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Modern Core Training

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Modern Core Training

By: Josh Henkin

Yes, I used the infamous word, “core”.

Did you just lose interest? I hope not as understanding what we really mean by core training can completely alter how you see the training and the outcomes we are trying to achieve.

When I say core training you probably either think of endless sit-ups in gym class, the current infatuation with planks, or “forget core training I do heavy deadlifts and squats!” The truth is that core training goes beyond any of these concepts.

The main issue begins that we use the term to reference several concepts at one time. Real core training involves the following ideas.

Resisting Movement:

In physical therapist Shirley Sahrmann’s book, Diagnosis and Treatment of Movement Impairment Syndromes, states "during most daily activities, the primary role of the abdominal muscles is to provide isometric support and limit the degree of rotation of the trunk…A large percentage of low back problems occur because the abdominal muscles are not maintaining tight control over the rotation between the pelvis and the spine at the L5- S1 level." (2002 p.71)

Most will mostly associate this concept with planks, but there are actually two big issues relying too much on the classic plank. For one, people miss the just as important strength and stability of the lateral stabilizers of the body. That is one reason that many are shocked when renown spine experts like Dr. Stuart McGill, actually test spinal stability with the side, not front plank.

Why is this the case? As Dr. McGill describes, “consider exercises such as the squat. Interestingly, when we measure world-class strongmen carrying weight or National Football League players running planting the foot and cutting—- neither of these are exclusively trained by the squat. This is because these exercises do not train the quadratus lumborum and abdominal obliques, which are so necessary for these tasks.

In contrast, spending less time under a bar squatting and redirecting some of this activity with asymmetric carries such as the farmers walk (or bottoms- up kettlebell carry—see Figure 12) builds the athleticism needed for higher performance in these activities in a much more ‘‘spine friendly’’ way.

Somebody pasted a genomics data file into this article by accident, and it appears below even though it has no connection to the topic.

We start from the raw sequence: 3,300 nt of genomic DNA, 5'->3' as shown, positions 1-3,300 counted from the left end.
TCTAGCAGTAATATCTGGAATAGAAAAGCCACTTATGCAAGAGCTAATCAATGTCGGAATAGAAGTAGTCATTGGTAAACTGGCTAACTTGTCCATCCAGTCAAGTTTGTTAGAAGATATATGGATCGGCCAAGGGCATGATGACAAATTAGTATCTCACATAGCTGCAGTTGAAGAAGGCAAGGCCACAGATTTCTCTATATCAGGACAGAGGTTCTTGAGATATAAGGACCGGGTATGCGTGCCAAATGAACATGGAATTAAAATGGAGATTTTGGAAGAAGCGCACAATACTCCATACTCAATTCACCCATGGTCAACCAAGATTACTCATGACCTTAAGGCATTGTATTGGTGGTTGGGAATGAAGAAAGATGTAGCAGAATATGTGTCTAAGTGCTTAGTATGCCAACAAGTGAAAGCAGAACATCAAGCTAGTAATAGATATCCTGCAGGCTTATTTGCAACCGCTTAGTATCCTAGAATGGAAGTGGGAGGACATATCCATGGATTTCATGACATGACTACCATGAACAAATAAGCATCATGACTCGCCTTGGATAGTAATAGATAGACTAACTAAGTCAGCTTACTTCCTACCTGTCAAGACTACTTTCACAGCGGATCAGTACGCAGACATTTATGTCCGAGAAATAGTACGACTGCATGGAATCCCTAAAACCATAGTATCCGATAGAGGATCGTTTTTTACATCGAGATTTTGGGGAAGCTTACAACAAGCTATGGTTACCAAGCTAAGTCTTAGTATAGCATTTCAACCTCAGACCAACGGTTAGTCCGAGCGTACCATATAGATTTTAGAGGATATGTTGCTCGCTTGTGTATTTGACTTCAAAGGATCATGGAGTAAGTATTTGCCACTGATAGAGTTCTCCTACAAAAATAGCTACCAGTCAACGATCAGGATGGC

What is equally shocking to many that the standard front plank isn’t the most functional exercise. Its real use is to teach full body tension and bracing that will carry over to more dynamic exercises. In fact, Just et al, “Currently, plank exercises are considered an adequate method of training the core for athletes to improve core strength and stability. This is a problem because it puts the athletes in a nonfunctional static position that is very rarely replicated in the demands of sport-related activities. The core is the center of most kinetic chains in the body and should be trained accordingly.

Core Isn’t Just Abs:

Appreciating the core is understanding there are many muscles involved in “core stability”. Far less sexy muscles like quadratus lumborum, transverse abdominis, and glute medius, are key muscles in creating that core stability, but often get overlooked.

Some of these muscles we can’t really isolate like the deep abdominals, but we can activate them to a higher degree using specific exercises. Muscles like the quadratus lumborum and glute medius bring us back to the importance of building lateral stability.

Of course, many believe if they put in some token side planks and bad monster walks they are all set. Yet, the truth is your strength should focus upon stressing these concepts more and more so that really progression in your training isn’t just a functional of load or volume, but challenging real core stability. Here is an example of how we can progress the squat pattern.

Level 1

Press Out Squat Barbell Front Squat Double KB Squat Sandbag Front Loaded Squat
Anti-Flexion Anti-Flexion Anti-Flexion Anti-Flexion

 

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Level 2

Mixed Kettlebell Front Squat One-Arm Kettlebell Squat Shoulder Squat Mixed Kettlebell Rack/Sandbag Shoulder Squat
Anti-Flexion/Resisted Rotation Anti-Flexion/Resisted Rotation Anti-Flexion/Lateral Flexion/Rotation Anti-Flexion/Lateral Flexion/Rotation